In honor of Domestic Violence Awareness Month, I want to share one of the most powerful tools you can have at your disposal to prevent you or someone you know from being a victim of domestic violence: your rights in a relationship. Once you know what these are, you can recognize when they are being violated and do something about it.
You've heard of rights in the workplace, civil rights, consumer rights, and so on, but "relationship rights"? Yes, you have rights in ALL areas of your life, including your relationship. You have treatment and dignities that you are entitled to and deserve. I call these the "Relationship Bill of Rights". These rights, created by Love Is Respect, are the following:
If your partner demands to know your password to your phone, social media, etc., you have the right to tell them no. You do not have to tell your partner what the conversations are that you are having with friends and trusted others. You have a right to keep whatever you want private and to yourself.
This may seem like an obvious one, but sometimes we end up in situations where we stay with a partner because we love them (or think that we do), but at the same time, we feel unsafe and disrespected. These may sound like polar opposites, but that does not mean they cannot coexist. It's possible to love someone and to feel scared of and disrespected by them.
If someone is pressuring you into dating them or another person, you have the right to make that decision for yourself. This can be very difficult sometimes, especially if the people pressuring you are loved ones, like your parents. However, it is ultimately your decision who you let into our life in a romantic and intimate way.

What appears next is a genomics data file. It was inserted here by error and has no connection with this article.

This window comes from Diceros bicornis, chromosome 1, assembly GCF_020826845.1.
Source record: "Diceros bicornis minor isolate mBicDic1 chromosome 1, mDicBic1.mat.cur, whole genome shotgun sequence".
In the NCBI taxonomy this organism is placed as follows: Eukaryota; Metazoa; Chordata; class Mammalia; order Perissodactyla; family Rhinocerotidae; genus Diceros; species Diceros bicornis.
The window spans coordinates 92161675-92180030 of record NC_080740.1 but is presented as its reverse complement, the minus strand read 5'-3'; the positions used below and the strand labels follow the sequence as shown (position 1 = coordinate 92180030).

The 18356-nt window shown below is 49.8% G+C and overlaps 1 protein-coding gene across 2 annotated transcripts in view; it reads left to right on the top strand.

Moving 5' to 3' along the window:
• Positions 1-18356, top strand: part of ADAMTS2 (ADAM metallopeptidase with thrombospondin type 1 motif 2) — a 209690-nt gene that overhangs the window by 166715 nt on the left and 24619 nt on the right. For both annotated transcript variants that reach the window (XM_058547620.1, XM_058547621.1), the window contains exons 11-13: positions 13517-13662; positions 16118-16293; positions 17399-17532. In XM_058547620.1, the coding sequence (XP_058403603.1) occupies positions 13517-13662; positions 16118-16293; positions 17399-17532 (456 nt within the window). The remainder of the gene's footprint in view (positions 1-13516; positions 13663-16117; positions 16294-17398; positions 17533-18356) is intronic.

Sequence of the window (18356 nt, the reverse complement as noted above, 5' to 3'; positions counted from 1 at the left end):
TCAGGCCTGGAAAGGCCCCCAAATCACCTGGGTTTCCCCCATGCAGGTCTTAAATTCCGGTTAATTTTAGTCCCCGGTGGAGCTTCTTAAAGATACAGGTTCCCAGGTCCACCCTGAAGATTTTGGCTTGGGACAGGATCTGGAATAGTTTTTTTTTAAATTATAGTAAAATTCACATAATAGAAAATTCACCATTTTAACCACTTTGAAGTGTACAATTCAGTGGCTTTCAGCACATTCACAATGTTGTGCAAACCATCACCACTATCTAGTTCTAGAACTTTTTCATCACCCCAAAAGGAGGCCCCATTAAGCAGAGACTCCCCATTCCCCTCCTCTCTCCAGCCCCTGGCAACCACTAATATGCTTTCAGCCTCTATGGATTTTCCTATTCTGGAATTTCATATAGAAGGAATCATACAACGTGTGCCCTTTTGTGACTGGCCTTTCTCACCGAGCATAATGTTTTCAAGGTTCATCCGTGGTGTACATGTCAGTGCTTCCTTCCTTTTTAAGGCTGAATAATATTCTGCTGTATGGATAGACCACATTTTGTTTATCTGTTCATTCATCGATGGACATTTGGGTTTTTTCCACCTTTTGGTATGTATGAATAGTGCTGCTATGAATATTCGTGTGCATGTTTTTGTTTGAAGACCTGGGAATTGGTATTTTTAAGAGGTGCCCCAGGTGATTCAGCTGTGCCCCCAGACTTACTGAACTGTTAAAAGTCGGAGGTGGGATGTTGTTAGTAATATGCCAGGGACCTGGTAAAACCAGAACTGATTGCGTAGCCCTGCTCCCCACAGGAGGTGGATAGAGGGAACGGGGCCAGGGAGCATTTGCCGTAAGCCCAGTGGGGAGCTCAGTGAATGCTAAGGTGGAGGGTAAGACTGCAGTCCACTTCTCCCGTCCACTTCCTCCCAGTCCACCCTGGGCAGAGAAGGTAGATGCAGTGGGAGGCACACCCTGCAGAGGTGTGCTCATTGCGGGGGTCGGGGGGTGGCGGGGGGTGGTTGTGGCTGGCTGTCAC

Anything other than this is rape.
Just because you are in a relationship with someone does not mean you have to have sex with them whenever they want. Just because you are in a relationship with someone does not mean that you have to take drugs or drink alcohol when they do or when they tell you to. Just because you are in a relationship with someone does not mean you have to stay in that relationship.
This is one of the most complicated ones that people struggle with a lot. It has become somewhat of a norm for people to tell their partners who they can and can't spend time with because of a fear of cheating. Oftentimes, we don't want to make our partner feel uncomfortable and so we comply with these requests. However, down the road, the insecurity that is behind this jealousy lingers and grows and can lead to isolation and resentment/anger if you do hang out with others. A boundary needs to be set early on in a relationship that all parties have the right to hang out with whoever they want to when they want to.
Ending a relationship might be one of the hardest things you ever have to do. Don't let your partner who you are ending the relationship with tell you that you do not have the right to leave them. It's your life and you have the right to live it how and with who you see fit.
This may seem like another obvious one, but again, sometimes we end up in vicious cycles in our relationships that result in violence and abuse. Because this cycle often comes back to positive qualities or experiences that seem to "outweigh" the bad, we might choose to stay in the relationship. However, you have the right to be in a relationship and to live a life that is free from violence and abuse, no matter how "good" the "good times" are.
..no matter what your partner or anyone else says, no matter what your negative self-talk says, and no matter what happened in your past.
If you feel that any of these rights are being violated and/or you are in crisis, contact these organizations for FREE and CONFIDENTIAL support and information:
Text: LOVEIS to 22522
Call: 1-800-799-SAFE (7233)
Call: 1-800-656-HOPE (4673)